The idea here is that a person who is fully aware and properly attuned to the horrors of the world will simply see – or perceive – or something like that – that such a being as God would not, if He existed, permit it. We might call this phenomenon a “sensus deus absconditus.” In the same way as Calvin spoke of a sensus divinitatis bringing people to perceive the existence of God in the absence of any argument, so, it might be claimed, no argument is needed. (Of course, if Christianity is true a sensus divinitatis makes winsome sense, but on atheism what would account for a sensus deus absconditus?) Our atheistic objector might say something like: “just open your eyes, drink in the sheer horror of reality, the utter loathsomeness of so much of earthly existence.” He might even think that giving arguments from evil is counter-productive, diverting our attention away from all the blood and pain and towards a piece of arcane reasoning. Giving philosophical arguments, it might be said, keeps our attention off the very realities that constitute a defeater for belief in God.

Is there really a defeater here? The answer is “yes” and “no.” The thing about defeaters is that they are relative to a given noetic structure. Whether something is a defeater for some belief I hold will depend on my other beliefs, and how strongly I hold them, as well as my background experiences. Thus, viewing the loathsome evils of the world might be enough to defeat X’s belief in God, but not Y’s. (I’m ignoring the complication that A can defeat B for person S without really being a defeater for B at all).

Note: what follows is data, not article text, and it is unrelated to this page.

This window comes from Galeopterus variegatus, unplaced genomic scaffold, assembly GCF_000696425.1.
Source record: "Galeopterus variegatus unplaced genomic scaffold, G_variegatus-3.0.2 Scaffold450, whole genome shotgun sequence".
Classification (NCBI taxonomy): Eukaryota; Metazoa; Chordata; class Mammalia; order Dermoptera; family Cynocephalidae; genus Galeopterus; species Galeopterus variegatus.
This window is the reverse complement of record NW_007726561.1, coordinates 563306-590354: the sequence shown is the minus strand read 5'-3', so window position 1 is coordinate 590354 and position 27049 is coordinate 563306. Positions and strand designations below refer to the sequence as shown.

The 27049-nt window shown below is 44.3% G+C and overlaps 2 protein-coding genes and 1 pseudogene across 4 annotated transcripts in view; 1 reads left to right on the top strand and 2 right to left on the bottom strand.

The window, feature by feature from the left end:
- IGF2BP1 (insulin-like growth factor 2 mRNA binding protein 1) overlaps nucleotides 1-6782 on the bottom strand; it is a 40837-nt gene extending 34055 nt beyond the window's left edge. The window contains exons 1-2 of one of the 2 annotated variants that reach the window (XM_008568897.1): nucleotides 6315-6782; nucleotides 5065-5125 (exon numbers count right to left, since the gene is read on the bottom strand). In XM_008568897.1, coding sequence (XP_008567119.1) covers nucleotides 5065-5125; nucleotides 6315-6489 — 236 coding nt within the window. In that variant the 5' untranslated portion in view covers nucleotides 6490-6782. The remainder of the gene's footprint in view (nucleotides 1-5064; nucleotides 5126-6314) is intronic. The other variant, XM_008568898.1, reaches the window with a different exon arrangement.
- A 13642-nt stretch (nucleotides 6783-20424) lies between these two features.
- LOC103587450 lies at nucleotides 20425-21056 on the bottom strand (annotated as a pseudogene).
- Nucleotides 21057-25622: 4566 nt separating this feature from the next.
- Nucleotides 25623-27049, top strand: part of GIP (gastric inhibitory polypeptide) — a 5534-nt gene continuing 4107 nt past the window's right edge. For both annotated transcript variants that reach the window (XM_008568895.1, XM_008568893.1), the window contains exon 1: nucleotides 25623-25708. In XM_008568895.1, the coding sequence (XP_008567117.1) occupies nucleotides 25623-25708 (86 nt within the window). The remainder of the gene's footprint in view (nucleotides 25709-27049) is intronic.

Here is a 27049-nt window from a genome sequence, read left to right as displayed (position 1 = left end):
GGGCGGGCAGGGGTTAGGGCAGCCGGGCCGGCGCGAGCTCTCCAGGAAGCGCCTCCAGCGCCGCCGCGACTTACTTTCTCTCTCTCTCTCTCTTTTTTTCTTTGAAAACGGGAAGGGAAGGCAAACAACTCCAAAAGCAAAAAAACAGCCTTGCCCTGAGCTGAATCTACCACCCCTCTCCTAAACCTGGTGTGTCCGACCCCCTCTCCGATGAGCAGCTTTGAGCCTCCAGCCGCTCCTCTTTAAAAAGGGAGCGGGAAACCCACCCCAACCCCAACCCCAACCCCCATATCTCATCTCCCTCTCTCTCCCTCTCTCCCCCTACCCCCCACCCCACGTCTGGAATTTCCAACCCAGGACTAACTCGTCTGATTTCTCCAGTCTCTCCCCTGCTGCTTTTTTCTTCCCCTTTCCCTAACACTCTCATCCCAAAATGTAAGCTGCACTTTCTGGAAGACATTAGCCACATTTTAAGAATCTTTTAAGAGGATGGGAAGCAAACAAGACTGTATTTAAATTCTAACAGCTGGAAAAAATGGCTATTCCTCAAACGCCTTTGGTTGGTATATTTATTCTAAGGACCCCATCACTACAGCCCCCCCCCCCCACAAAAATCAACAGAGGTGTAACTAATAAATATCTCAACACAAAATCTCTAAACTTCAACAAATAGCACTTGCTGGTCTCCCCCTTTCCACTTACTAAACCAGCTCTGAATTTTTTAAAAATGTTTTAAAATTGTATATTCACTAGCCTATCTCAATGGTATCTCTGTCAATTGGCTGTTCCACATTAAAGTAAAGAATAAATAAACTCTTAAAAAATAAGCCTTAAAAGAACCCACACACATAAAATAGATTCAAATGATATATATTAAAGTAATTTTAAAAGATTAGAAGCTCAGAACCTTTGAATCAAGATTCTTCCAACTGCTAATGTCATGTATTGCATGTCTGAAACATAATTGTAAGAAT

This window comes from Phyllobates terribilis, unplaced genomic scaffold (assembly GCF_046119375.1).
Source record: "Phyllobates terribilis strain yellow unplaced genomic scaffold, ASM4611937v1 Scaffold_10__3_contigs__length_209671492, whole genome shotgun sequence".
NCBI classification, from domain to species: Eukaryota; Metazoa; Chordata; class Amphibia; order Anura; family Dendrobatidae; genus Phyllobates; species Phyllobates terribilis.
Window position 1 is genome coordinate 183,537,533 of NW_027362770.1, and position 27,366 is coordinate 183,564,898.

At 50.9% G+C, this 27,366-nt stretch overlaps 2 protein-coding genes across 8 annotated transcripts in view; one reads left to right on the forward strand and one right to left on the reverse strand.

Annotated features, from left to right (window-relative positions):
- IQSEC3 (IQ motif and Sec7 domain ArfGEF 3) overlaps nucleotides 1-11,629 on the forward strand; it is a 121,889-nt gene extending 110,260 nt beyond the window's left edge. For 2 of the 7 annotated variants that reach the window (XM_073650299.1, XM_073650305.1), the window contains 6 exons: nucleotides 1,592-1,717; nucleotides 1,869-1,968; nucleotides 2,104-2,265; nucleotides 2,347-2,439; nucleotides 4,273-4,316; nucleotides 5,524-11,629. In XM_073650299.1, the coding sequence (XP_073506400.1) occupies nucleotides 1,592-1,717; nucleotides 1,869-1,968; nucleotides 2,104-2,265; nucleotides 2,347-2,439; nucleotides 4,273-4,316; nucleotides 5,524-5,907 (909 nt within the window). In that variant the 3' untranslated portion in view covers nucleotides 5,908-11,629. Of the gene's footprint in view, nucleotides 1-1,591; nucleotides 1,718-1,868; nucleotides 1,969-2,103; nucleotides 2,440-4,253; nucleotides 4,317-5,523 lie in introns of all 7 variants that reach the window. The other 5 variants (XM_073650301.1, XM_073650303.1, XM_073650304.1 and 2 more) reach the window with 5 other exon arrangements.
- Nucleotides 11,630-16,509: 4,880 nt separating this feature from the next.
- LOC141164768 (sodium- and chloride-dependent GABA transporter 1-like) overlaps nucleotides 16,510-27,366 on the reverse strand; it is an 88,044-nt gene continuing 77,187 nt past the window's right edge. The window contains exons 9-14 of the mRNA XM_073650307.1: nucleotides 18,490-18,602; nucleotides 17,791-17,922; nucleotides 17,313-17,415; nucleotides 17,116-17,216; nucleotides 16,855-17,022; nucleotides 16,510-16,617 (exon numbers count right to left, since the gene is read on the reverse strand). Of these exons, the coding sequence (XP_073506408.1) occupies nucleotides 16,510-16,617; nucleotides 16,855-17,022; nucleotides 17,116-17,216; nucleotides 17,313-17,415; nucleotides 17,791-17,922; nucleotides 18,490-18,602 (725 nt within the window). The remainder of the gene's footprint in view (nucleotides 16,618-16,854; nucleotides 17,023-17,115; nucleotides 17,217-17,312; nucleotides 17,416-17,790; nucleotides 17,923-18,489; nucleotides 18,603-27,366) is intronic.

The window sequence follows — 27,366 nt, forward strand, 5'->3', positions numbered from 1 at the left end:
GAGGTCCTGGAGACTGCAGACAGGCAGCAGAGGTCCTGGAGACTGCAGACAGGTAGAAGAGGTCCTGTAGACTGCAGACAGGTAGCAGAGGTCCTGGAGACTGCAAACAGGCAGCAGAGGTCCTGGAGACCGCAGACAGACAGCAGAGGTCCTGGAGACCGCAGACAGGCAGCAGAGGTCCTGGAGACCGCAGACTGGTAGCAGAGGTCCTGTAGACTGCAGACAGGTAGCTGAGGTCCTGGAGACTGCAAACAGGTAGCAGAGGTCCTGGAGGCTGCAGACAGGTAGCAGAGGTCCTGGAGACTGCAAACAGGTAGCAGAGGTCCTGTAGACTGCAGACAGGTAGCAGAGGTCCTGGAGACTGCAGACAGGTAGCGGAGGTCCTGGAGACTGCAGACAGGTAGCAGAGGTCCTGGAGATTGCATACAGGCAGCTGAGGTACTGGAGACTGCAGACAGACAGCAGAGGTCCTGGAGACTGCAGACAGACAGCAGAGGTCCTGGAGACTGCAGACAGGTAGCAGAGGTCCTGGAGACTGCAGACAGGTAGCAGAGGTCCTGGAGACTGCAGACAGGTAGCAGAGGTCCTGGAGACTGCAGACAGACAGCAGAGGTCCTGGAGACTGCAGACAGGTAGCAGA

However, there is a more important point to be made here. If Christianity is true then experience of evil will not be a defeater for theism with respect to fully rational noetic structures. As Plantinga has shown, if Christianity is true then there are cognitive mechanisms such as the “sensus divinitatis” and “internal instigation of the Holy Spirit,” or others very much like these which provide, for the person with a fully rational noetic structure, a clear knowledge of God and awareness of his presence. Such a person may therefore be as convinced of God’s existence as of her own. Such a theist might be greatly puzzled about evil, but abandoning faith simply wouldn’t be on their radar.